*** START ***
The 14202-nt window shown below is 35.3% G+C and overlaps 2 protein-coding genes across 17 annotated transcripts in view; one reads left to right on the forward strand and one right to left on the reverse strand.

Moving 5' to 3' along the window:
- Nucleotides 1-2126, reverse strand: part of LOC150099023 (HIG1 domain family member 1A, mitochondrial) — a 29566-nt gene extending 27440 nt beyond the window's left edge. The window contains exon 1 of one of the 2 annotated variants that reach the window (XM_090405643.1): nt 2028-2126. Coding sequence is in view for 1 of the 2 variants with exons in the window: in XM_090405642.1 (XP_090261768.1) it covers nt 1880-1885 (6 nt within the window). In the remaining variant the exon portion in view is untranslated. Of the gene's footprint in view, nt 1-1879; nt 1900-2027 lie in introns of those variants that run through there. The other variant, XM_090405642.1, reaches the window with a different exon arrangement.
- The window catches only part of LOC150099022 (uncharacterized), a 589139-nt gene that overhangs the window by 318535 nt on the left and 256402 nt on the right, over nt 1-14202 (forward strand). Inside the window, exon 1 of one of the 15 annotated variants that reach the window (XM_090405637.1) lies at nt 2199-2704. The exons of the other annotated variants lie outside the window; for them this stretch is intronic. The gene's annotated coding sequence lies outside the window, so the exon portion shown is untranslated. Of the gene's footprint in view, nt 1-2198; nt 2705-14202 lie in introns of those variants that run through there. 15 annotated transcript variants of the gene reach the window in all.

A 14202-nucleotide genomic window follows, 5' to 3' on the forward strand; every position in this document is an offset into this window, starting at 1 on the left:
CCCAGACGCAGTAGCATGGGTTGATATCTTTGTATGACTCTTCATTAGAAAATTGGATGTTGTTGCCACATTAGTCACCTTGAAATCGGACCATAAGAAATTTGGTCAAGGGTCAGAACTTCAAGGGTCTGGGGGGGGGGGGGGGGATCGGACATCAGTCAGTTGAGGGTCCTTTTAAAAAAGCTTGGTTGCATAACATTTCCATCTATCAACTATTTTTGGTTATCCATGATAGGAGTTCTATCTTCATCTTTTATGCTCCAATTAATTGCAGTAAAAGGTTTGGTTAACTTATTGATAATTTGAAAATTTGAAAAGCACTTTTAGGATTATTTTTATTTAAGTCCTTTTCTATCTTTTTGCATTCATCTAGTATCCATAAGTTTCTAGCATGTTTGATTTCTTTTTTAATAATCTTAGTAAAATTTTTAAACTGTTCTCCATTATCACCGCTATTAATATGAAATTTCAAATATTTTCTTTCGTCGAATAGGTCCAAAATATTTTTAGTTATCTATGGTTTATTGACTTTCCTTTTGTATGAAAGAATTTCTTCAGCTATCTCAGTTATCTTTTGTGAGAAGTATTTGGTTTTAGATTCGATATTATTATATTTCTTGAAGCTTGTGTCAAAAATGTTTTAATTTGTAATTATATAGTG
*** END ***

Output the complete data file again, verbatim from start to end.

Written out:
The 14202-nt window shown below is 35.3% G+C and overlaps 2 protein-coding genes across 17 annotated transcripts in view; one reads left to right on the forward strand and one right to left on the reverse strand.

Moving 5' to 3' along the window:
- Nucleotides 1-2126, reverse strand: part of LOC150099023 (HIG1 domain family member 1A, mitochondrial) — a 29566-nt gene extending 27440 nt beyond the window's left edge. The window contains exon 1 of one of the 2 annotated variants that reach the window (XM_090405643.1): nt 2028-2126. Coding sequence is in view for 1 of the 2 variants with exons in the window: in XM_090405642.1 (XP_090261768.1) it covers nt 1880-1885 (6 nt within the window). In the remaining variant the exon portion in view is untranslated. Of the gene's footprint in view, nt 1-1879; nt 1900-2027 lie in introns of those variants that run through there. The other variant, XM_090405642.1, reaches the window with a different exon arrangement.
- The window catches only part of LOC150099022 (uncharacterized), a 589139-nt gene that overhangs the window by 318535 nt on the left and 256402 nt on the right, over nt 1-14202 (forward strand). Inside the window, exon 1 of one of the 15 annotated variants that reach the window (XM_090405637.1) lies at nt 2199-2704. The exons of the other annotated variants lie outside the window; for them this stretch is intronic. The gene's annotated coding sequence lies outside the window, so the exon portion shown is untranslated. Of the gene's footprint in view, nt 1-2198; nt 2705-14202 lie in introns of those variants that run through there. 15 annotated transcript variants of the gene reach the window in all.

A 14202-nucleotide genomic window follows, 5' to 3' on the forward strand; every position in this document is an offset into this window, starting at 1 on the left:
CCCAGACGCAGTAGCATGGGTTGATATCTTTGTATGACTCTTCATTAGAAAATTGGATGTTGTTGCCACATTAGTCACCTTGAAATCGGACCATAAGAAATTTGGTCAAGGGTCAGAACTTCAAGGGTCTGGGGGGGGGGGGGGGGATCGGACATCAGTCAGTTGAGGGTCCTTTTAAAAAAGCTTGGTTGCATAACATTTCCATCTATCAACTATTTTTGGTTATCCATGATAGGAGTTCTATCTTCATCTTTTATGCTCCAATTAATTGCAGTAAAAGGTTTGGTTAACTTATTGATAATTTGAAAATTTGAAAAGCACTTTTAGGATTATTTTTATTTAAGTCCTTTTCTATCTTTTTGCATTCATCTAGTATCCATAAGTTTCTAGCATGTTTGATTTCTTTTTTAATAATCTTAGTAAAATTTTTAAACTGTTCTCCATTATCACCGCTATTAATATGAAATTTCAAATATTTTCTTTCGTCGAATAGGTCCAAAATATTTTTAGTTATCTATGGTTTATTGACTTTCCTTTTGTATGAAAGAATTTCTTCAGCTATCTCAGTTATCTTTTGTGAGAAGTATTTGGTTTTAGATTCGATATTATTATATTTCTTGAAGCTTGTGTCAAAAATGTTTTAATTTGTAATTATATAGTG